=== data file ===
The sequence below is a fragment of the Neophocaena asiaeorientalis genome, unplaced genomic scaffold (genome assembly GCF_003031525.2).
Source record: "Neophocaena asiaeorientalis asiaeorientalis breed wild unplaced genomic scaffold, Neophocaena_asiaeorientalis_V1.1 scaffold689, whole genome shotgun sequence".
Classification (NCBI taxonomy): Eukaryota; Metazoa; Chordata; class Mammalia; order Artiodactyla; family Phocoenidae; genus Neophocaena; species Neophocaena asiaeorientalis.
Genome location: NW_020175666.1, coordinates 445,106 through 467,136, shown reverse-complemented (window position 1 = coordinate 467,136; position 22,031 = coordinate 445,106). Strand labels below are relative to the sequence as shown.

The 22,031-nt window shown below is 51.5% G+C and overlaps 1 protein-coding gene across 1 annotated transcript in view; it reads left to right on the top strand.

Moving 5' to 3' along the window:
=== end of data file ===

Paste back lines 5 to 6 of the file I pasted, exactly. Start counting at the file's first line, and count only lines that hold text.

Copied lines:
The 22,031-nt window shown below is 51.5% G+C and overlaps 1 protein-coding gene across 1 annotated transcript in view; it reads left to right on the top strand.

Moving 5' to 3' along the window: